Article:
The Common Lisp Cookbook – Web development

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The Common Lisp Cookbook – Web development

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For web development as for any other task, one can leverage Common Lisp’s advantages: the unmatched REPL that even helps to interact with a running web app, the exception handling system, performance, the ability to build a self-contained executable, stability, good threads story, strong typing, etc. We can, say, define a new route and try it right away, there is no need to restart any running server. We can change and compile one function at a time (the usual C-c C-c in Slime) and try it. The feedback is immediate. We can choose the degree of interactivity: the web server can catch exceptions and fire the interactive debugger, or print lisp backtraces on the browser, or display a 404 error page and print logs on standard output. The ability to build self-contained executables eases deployment tremendously (compared to, for example, npm-based apps), in that we just copy the executable to a server and run it.

And when we have deployed our app, we can still interact with it, allowing for hot reload, that even works when new dependencies have to be installed. If you are careful and don’t want to use full live reload, you might still enjoy this capability to reload, for example, a user’s configuration file.

We’ll present here some established web frameworks and other common libraries to help you getting started in developing a web application. We do not aim to be exhaustive nor to replace the upstream documentation. Your feedback and contributions are appreciated.


Hunchentoot and Clack are two projects that you’ll often hear about.

Hunchentoot is

a web server and at the same time a toolkit for building dynamic websites. As a stand-alone web server, Hunchentoot is capable of HTTP/1.1 chunking (both directions), persistent connections (keep-alive), and SSL. It provides facilities like automatic session handling (with and without cookies), logging, customizable error handling, and easy access to GET and POST parameters sent by the client.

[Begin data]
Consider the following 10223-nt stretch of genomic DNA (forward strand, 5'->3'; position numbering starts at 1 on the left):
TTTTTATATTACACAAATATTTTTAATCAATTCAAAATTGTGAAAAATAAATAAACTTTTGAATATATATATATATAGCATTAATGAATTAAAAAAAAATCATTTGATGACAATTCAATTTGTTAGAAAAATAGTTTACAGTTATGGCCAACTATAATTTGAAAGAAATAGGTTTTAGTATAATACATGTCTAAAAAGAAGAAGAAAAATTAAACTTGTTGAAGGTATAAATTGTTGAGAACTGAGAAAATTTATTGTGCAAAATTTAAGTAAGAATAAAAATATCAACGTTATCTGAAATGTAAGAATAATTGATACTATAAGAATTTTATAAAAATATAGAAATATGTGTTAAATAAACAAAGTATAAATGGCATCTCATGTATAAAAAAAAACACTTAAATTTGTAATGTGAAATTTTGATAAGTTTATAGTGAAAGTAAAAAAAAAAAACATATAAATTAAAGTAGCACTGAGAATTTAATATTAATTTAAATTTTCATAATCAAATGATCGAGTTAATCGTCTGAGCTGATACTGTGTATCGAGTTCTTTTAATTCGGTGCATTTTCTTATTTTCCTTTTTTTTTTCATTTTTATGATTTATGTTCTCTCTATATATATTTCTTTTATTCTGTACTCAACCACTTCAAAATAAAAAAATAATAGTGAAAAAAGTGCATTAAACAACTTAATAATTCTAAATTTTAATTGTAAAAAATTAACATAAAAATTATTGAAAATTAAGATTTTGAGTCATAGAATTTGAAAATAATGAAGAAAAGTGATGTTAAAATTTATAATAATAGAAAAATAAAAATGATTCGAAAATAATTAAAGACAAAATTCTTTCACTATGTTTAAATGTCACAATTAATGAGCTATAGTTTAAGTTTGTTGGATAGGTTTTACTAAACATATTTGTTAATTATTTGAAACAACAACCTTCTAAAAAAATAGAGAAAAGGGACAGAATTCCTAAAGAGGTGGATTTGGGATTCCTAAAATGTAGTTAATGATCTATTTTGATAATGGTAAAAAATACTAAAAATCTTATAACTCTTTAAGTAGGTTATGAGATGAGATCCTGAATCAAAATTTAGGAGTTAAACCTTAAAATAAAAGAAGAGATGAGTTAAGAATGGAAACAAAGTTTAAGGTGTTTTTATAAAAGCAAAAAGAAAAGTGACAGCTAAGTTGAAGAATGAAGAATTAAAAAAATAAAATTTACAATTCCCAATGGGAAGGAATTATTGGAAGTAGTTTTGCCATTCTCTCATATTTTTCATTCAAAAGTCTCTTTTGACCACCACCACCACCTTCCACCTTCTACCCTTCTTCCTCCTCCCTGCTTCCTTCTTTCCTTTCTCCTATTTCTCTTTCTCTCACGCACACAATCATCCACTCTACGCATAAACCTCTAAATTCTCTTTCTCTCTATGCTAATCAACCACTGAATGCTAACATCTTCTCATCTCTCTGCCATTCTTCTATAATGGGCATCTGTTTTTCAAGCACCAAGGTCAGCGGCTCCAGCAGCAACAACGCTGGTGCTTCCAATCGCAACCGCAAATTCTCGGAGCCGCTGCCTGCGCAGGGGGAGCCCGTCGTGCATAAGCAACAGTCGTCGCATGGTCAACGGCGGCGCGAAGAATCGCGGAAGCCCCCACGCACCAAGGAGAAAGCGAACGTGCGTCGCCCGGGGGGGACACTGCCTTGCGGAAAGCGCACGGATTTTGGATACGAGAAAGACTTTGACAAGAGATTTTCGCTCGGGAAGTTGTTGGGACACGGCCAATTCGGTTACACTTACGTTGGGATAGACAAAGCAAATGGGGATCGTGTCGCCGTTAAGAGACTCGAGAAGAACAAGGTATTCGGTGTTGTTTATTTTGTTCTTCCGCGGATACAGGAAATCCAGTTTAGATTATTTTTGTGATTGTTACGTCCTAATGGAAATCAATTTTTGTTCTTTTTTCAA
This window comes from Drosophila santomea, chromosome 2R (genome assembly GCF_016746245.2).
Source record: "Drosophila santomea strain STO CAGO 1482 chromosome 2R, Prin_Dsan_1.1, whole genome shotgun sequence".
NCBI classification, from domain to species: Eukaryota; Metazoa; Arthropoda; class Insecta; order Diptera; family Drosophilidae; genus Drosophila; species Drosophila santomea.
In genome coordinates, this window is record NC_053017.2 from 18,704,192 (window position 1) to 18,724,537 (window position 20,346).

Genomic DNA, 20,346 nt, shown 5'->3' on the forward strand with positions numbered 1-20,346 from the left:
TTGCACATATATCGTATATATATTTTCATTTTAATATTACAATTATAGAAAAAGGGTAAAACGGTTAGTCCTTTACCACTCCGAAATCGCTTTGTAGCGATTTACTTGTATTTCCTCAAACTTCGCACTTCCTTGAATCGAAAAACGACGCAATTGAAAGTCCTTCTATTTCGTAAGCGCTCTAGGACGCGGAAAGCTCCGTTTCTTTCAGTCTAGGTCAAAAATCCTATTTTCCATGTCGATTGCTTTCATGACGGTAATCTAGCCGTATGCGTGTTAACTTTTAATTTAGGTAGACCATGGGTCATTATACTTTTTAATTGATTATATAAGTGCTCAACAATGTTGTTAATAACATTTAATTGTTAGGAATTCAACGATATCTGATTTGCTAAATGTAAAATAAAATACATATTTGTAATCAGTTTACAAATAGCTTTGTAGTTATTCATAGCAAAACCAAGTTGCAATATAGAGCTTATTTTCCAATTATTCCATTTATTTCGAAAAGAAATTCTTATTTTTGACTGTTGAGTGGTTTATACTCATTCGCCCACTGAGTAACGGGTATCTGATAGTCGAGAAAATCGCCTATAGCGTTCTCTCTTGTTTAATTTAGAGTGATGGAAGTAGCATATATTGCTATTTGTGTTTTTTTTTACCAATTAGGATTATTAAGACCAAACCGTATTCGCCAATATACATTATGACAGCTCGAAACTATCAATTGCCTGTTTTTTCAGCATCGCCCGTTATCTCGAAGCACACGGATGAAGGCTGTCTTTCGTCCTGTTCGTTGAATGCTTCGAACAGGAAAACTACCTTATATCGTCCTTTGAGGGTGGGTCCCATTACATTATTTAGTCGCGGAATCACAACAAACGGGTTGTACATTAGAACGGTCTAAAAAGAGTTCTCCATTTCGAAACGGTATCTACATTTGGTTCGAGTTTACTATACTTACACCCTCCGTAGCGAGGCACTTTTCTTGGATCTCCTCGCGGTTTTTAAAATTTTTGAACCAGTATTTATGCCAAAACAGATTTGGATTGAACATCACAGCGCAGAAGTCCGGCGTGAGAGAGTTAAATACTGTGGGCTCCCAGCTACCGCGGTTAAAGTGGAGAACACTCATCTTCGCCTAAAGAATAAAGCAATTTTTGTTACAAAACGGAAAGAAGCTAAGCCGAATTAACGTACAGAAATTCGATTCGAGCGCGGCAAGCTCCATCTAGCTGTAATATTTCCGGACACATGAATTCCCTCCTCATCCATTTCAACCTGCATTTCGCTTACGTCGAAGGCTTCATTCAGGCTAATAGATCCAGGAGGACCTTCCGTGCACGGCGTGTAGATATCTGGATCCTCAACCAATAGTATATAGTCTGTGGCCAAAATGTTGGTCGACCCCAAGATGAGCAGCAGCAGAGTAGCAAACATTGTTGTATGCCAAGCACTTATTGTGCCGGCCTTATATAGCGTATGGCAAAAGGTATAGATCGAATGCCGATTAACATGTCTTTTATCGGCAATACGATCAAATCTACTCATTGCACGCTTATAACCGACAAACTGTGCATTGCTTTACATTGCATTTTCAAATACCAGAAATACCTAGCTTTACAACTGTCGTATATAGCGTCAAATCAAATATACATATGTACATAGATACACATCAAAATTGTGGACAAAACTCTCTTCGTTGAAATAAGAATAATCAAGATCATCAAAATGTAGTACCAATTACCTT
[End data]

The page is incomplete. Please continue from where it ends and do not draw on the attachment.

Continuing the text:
It is a software written by Edi Weitz (“Common Lisp Recipes”, cl-ppcre and much more), it’s used and proven solid. One can achieve a lot with it, but sometimes with more friction than with a traditional web framework. For example, dispatching a route by the HTTP method is a bit convoluted, one must write a function for the :uri parameter that does the check, when it is a built-in keyword in other frameworks like Caveman.

Clack is

a web application environment for Common Lisp inspired by Python’s WSGI and Ruby’s Rack.

Also written by a prolific lisper (E. Fukamachi), it actually uses Hunchentoot by default as the server, but thanks to its pluggable architecture one can use another web server, like the asynchronous Woo, built on the libev event loop, maybe “the fastest web server written in any programming language”.

We’ll cite also Wookie, an asynchronous HTTP server, and its companion library cl-async, for general purpose, non-blocking programming in Common Lisp, built on libuv, the backend library in Node.js.

Clack being more recent and less documented, and Hunchentoot a de-facto standard, we’ll concentrate on the latter for this recipe. Your contributions are of course welcome.

Web frameworks build upon web servers and can provide facilities for common activities in web development, like a templating system, access to a database, session management, or facilities to build a REST api.

Some web frameworks include:

For a full list of libraries for the web, please see the awesome-cl list #network-and-internet and Cliki. If you are looking for a featureful static site generator, see Coleslaw.


Let’s install the libraries we’ll use:

(ql:quickload '("hunchentoot" "caveman2" "spinneret"
                "djula" "easy-routes"))

To try Weblocks, please see its documentation. The Weblocks in Quicklisp is not yet, as of writing, the one we are interested in.

We’ll start by serving local files and we’ll run more than one local server in the running image.

Simple webserver

Serve local files


Create and start a webserver like this:

(defvar *acceptor* (make-instance 'hunchentoot:easy-acceptor
                                  :port 4242))
(hunchentoot:start *acceptor*)

We create an instance of easy-acceptor on port 4242 and we start it. We can now access You should get a welcome screen with a link to the documentation and logs to the console.

By default, Hunchentoot serves the files from the www/ directory in its source tree. Thus, if you go to the source of easy-acceptor (M-. in Slime), which is probably ~/quicklisp/dists/quicklisp/software/hunchentoot-v1.2.38/, you’ll find the www/ directory. It contains: